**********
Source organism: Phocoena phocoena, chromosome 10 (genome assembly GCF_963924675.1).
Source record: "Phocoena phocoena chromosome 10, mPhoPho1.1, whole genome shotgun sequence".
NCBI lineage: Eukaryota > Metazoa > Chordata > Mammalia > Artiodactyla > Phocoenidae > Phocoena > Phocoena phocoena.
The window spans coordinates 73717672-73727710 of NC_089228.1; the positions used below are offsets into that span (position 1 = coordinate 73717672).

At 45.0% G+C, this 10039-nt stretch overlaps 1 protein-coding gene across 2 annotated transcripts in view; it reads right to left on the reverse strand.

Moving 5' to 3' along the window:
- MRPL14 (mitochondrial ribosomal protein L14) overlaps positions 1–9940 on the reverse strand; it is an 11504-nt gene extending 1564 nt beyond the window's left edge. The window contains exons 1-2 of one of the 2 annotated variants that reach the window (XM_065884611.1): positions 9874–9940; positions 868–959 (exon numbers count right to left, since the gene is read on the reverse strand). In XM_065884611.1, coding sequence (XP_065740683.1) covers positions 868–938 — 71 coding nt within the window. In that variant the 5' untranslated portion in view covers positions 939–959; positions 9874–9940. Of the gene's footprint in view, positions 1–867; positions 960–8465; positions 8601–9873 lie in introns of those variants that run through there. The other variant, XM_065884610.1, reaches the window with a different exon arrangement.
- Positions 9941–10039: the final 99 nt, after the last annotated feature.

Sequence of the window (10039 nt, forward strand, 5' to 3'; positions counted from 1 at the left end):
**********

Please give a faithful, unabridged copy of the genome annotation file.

Source organism: Phocoena phocoena, chromosome 10 (genome assembly GCF_963924675.1).
Source record: "Phocoena phocoena chromosome 10, mPhoPho1.1, whole genome shotgun sequence".
NCBI lineage: Eukaryota > Metazoa > Chordata > Mammalia > Artiodactyla > Phocoenidae > Phocoena > Phocoena phocoena.
The window spans coordinates 73717672-73727710 of NC_089228.1; the positions used below are offsets into that span (position 1 = coordinate 73717672).

At 45.0% G+C, this 10039-nt stretch overlaps 1 protein-coding gene across 2 annotated transcripts in view; it reads right to left on the reverse strand.

Moving 5' to 3' along the window:
- MRPL14 (mitochondrial ribosomal protein L14) overlaps positions 1–9940 on the reverse strand; it is an 11504-nt gene extending 1564 nt beyond the window's left edge. The window contains exons 1-2 of one of the 2 annotated variants that reach the window (XM_065884611.1): positions 9874–9940; positions 868–959 (exon numbers count right to left, since the gene is read on the reverse strand). In XM_065884611.1, coding sequence (XP_065740683.1) covers positions 868–938 — 71 coding nt within the window. In that variant the 5' untranslated portion in view covers positions 939–959; positions 9874–9940. Of the gene's footprint in view, positions 1–867; positions 960–8465; positions 8601–9873 lie in introns of those variants that run through there. The other variant, XM_065884610.1, reaches the window with a different exon arrangement.
- Positions 9941–10039: the final 99 nt, after the last annotated feature.

Sequence of the window (10039 nt, forward strand, 5' to 3'; positions counted from 1 at the left end):